I am studying real analysis and I have some problems in understanding properties of Hausdorff measure.

Let $\mathcal{E}_\delta$ be collection of subsets of $\mathbb{R}^N$ whose diameter is less then $\delta$. Now $\mathcal{E}_\delta$ has the property that for every $E \subseteq \mathbb{R}^N$ there exists a countable collection $\{ Q_n\}_{n \in \mathbb{N}} \subseteq \mathcal{E}_\delta$ such that $E \subseteq \bigcup_{n \in \mathbb{N}}Q_n$ (to see this we may observe that $\mathbb{R}^N$ could be partitioned in a numerable union of dyadic cubes, each with diameter arbitrarily small).

Now define $$\mathcal{H}_{\alpha,\delta}(E)=\inf \left\{ \sum_{n \in \mathbb{N}} \text{diam}(E_n)^\alpha \,\middle|\, E \subseteq \bigcup_{n \in \mathbb{N}} \ \text{and} \ \left\{E_n \right\} \subseteq \mathcal{E}_\delta \right\}$$ By the properties of infimum we deduce that if $\delta_1 \le \delta_2$ then $\mathcal{H}_{\alpha,\delta_2}(E) \le \mathcal{H}_{\alpha,\delta_1}(E)$. So it make sense define the Hausdorff outer $\alpha$-measure of $E$ by $$\mathcal{H}_\alpha(E)=\sup_{\delta>0} \mathcal{H}_{\alpha,\delta}=\lim_{\delta \to 0^+}\mathcal{H}_{\alpha,\delta}$$ Now $\mathcal{H}_\alpha$ is an outer measure, and if consider the collection $\mathcal{A}$ of sets $E \subseteq \mathbb{R}^N$ such that $$\mathcal{H}_\alpha(A)=\mathcal{H}_\alpha(E \cap A) + \mathcal{H}_\alpha(A\setminus E), \ \ \forall A \subseteq \mathbb{R}^N \ \ \ \ \ (*)$$ we can prove (using the Carathéodory Extension Theorem) that $\mathcal{A}$ is a $\sigma$-algebra, and we say that $\mathcal{A}$ is the collection of Hausdorff $\alpha$-measurable sets.

Now I have two questions:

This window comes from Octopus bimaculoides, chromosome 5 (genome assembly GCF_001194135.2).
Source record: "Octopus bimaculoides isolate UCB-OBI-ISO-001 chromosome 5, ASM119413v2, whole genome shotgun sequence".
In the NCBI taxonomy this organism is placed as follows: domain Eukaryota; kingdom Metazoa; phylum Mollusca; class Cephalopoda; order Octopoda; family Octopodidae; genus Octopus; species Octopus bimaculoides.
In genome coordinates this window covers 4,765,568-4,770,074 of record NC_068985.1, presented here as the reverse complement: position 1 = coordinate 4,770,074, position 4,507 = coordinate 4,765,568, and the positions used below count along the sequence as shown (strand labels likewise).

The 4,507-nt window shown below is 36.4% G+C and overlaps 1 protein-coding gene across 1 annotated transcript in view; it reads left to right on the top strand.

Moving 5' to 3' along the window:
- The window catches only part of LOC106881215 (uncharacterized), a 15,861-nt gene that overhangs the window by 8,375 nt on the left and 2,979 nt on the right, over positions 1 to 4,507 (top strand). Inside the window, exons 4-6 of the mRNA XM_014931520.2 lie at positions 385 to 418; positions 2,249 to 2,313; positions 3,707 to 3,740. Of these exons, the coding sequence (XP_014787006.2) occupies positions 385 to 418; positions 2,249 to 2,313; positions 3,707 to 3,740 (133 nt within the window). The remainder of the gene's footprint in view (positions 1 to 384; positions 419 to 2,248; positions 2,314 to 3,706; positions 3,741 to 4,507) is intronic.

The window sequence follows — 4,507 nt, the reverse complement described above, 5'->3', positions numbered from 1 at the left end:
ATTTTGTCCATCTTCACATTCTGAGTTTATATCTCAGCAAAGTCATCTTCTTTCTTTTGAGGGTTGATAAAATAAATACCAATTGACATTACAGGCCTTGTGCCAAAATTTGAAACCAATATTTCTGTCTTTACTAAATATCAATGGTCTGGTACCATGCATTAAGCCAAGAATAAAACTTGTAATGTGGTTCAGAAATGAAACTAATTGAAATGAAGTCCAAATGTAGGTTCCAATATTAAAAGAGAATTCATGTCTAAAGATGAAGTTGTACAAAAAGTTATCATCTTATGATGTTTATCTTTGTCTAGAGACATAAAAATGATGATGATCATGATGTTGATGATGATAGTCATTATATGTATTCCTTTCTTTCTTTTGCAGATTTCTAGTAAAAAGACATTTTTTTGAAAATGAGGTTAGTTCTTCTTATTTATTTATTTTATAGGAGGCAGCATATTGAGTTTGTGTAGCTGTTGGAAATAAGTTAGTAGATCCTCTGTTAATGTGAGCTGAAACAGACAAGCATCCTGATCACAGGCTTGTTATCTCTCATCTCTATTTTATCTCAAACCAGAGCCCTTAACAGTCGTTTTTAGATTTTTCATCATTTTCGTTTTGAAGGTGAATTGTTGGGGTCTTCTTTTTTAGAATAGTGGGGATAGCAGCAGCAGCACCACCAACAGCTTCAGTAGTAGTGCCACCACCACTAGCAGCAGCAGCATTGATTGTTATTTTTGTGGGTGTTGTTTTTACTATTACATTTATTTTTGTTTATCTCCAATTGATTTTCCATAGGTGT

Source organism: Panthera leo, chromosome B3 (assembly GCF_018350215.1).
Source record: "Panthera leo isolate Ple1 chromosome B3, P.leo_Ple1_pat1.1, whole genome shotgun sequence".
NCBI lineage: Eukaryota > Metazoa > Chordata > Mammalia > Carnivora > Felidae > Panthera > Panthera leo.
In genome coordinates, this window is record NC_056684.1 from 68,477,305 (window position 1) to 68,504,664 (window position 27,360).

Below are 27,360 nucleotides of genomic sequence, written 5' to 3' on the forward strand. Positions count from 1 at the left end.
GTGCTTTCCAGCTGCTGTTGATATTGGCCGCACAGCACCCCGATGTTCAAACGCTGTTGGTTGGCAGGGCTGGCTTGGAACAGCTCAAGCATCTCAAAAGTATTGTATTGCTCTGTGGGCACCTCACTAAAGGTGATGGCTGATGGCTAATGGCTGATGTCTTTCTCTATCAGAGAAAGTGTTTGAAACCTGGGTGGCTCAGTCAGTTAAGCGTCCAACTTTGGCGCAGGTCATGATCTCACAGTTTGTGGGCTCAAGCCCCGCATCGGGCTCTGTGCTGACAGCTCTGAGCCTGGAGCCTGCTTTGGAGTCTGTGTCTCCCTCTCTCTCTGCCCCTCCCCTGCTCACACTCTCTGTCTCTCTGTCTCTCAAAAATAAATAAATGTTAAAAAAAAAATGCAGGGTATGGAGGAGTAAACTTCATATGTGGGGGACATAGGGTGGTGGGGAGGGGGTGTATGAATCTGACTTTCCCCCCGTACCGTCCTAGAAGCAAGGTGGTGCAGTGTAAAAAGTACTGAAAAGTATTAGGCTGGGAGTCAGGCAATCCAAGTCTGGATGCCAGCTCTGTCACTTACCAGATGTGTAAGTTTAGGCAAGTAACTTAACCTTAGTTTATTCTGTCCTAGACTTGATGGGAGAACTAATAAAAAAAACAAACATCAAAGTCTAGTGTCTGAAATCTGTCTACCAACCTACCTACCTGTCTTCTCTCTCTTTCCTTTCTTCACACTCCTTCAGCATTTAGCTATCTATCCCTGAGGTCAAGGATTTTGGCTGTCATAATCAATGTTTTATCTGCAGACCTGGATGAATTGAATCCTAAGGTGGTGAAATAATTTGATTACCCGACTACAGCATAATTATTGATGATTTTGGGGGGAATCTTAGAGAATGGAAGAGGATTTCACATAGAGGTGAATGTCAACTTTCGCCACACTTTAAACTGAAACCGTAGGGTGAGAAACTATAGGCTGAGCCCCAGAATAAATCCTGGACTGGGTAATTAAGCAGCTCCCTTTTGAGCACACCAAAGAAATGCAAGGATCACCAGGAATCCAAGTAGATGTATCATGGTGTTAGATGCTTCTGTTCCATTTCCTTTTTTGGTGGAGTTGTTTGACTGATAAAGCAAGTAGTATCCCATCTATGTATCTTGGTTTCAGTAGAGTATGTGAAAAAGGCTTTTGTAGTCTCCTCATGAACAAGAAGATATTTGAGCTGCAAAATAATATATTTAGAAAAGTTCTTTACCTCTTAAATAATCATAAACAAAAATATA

• There are some difference between $\mathcal{A}$ and the collection of Lebesgue measurable sets?
• There is some subset of $\mathbb{R}^N$ that is not Hausdorff $\alpha$-measurable?

For answering the second question I taken $(*)$, that for sub-additivity of outer measure holds ever with the sign $\le$ at place of $=$ and I looked for a subset $E$ of $\mathbb{R}^N$ for that exists a subset $A$ of $\mathbb{R}^N$ such that $(*)$ holds with strict inequality. For the candidate of $E$ I have taken the Vitali set $V$, and for the set $A$ I take the set $$A= \bigcup_{q \in (-1,1) \cup \mathbb{Q}} V+q$$ where $V+q$ is the translated of Vitali set (like the proof that $V$ is not Lebesgue measurable). I easy to see that $V+q_1 \cap V+q_2=\emptyset$ if $q_1 \neq q_2$. Now what remain to check is that holds the strict inequality $$\mathcal{H}_{1}(A)<\mathcal{H}_1(V)+\mathcal{H}_1 \left(A \setminus V\right)$$

Where $$A \setminus V =\bigcup_{q \in(-1,1) \cap \mathbb{Q}\setminus \{0\} } V+q$$ Now $V \subseteq (0,1)$, then $A \subseteq (-1,2)$ so for the sub-additivity $\mathcal{H}_1(V) \le 1$ and $\mathcal{H}_1(A) \le 3$, and if we can show that $\mathcal{H}_1(A \setminus V)=\mathcal{H}_1(A)$ and $\mathcal{H}_1(V)>0$ we are done. But if the above reasoning were false and the Vitali set were Hausdorff $1$-measurable, then the first question would have answer.

In $\mathbb R^N$, the Lebesgue measurable sets are the same as the sets measurable for $N$-dimensional Hausdorff measure. But not the same as the sets measurable for $\alpha$-dimensional Hausdorff measure when $0<\alpha < N$.
For a non-measurable set (when $\alpha \ne N$) I would use the Bernstein set rather than the Vitali set.